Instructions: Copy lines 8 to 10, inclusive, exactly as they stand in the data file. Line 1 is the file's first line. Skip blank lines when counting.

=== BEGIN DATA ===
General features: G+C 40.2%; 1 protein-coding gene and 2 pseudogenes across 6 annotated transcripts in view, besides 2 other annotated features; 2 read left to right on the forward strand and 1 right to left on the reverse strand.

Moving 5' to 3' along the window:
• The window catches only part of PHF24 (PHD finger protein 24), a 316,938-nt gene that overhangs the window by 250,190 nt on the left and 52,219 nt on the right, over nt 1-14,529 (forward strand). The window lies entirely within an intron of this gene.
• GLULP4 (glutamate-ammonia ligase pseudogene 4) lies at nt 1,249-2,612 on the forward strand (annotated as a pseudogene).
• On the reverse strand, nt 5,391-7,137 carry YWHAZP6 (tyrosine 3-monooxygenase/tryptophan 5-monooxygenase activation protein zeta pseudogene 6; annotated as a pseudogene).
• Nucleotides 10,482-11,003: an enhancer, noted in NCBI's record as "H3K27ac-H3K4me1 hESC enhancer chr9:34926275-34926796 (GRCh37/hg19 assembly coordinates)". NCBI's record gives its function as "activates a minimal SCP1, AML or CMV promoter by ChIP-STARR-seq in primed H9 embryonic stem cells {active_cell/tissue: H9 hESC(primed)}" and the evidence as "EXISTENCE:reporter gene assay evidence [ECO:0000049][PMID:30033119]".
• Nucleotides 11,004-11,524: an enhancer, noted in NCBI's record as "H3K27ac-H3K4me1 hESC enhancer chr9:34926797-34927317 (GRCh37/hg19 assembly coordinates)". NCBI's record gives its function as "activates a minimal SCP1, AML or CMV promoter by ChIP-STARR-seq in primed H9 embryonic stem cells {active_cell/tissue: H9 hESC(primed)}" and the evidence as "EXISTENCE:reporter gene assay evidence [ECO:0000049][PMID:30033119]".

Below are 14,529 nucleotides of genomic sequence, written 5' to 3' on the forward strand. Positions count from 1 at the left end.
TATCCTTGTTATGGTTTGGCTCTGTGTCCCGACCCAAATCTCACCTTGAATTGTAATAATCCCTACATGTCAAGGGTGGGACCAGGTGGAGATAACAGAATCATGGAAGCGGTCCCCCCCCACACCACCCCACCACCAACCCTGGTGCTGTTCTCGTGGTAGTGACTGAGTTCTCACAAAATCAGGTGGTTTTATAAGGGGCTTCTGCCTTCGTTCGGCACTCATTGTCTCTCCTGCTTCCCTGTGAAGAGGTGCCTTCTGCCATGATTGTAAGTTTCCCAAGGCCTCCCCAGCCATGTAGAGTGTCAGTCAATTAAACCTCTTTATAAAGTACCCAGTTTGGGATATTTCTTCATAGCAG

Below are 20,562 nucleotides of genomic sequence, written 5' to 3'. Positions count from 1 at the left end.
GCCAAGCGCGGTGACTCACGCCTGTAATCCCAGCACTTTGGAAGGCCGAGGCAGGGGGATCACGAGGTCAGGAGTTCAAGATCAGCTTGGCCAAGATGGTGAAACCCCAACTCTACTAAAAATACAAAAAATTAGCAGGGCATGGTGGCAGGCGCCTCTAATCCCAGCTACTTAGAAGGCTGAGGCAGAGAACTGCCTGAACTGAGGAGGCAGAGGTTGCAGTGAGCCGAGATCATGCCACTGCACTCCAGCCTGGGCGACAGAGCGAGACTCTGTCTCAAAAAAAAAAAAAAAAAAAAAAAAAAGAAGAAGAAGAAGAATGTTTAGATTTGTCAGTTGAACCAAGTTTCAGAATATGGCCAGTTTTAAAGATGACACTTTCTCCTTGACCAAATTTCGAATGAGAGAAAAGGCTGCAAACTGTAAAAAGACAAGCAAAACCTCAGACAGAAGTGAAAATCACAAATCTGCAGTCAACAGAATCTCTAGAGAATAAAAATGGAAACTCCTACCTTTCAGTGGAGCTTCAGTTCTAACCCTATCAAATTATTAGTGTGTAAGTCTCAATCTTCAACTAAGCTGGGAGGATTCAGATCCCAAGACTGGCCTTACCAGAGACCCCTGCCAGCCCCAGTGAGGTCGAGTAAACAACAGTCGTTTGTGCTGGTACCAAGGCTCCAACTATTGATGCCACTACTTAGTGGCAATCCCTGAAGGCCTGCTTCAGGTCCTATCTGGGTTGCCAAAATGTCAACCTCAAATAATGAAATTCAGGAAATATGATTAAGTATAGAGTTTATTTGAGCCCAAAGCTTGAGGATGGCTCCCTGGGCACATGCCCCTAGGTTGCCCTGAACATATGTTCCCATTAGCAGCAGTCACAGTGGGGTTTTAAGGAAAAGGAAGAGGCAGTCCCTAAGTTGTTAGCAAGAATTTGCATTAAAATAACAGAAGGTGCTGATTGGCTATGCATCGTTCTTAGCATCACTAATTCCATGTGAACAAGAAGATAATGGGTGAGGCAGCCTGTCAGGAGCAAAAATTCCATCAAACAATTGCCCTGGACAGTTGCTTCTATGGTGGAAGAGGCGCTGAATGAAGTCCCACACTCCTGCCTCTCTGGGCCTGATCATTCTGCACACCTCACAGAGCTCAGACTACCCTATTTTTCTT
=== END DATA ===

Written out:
Below are 14,529 nucleotides of genomic sequence, written 5' to 3' on the forward strand. Positions count from 1 at the left end.
TATCCTTGTTATGGTTTGGCTCTGTGTCCCGACCCAAATCTCACCTTGAATTGTAATAATCCCTACATGTCAAGGGTGGGACCAGGTGGAGATAACAGAATCATGGAAGCGGTCCCCCCCCACACCACCCCACCACCAACCCTGGTGCTGTTCTCGTGGTAGTGACTGAGTTCTCACAAAATCAGGTGGTTTTATAAGGGGCTTCTGCCTTCGTTCGGCACTCATTGTCTCTCCTGCTTCCCTGTGAAGAGGTGCCTTCTGCCATGATTGTAAGTTTCCCAAGGCCTCCCCAGCCATGTAGAGTGTCAGTCAATTAAACCTCTTTATAAAGTACCCAGTTTGGGATATTTCTTCATAGCAG

Below are 20,562 nucleotides of genomic sequence, written 5' to 3'. Positions count from 1 at the left end.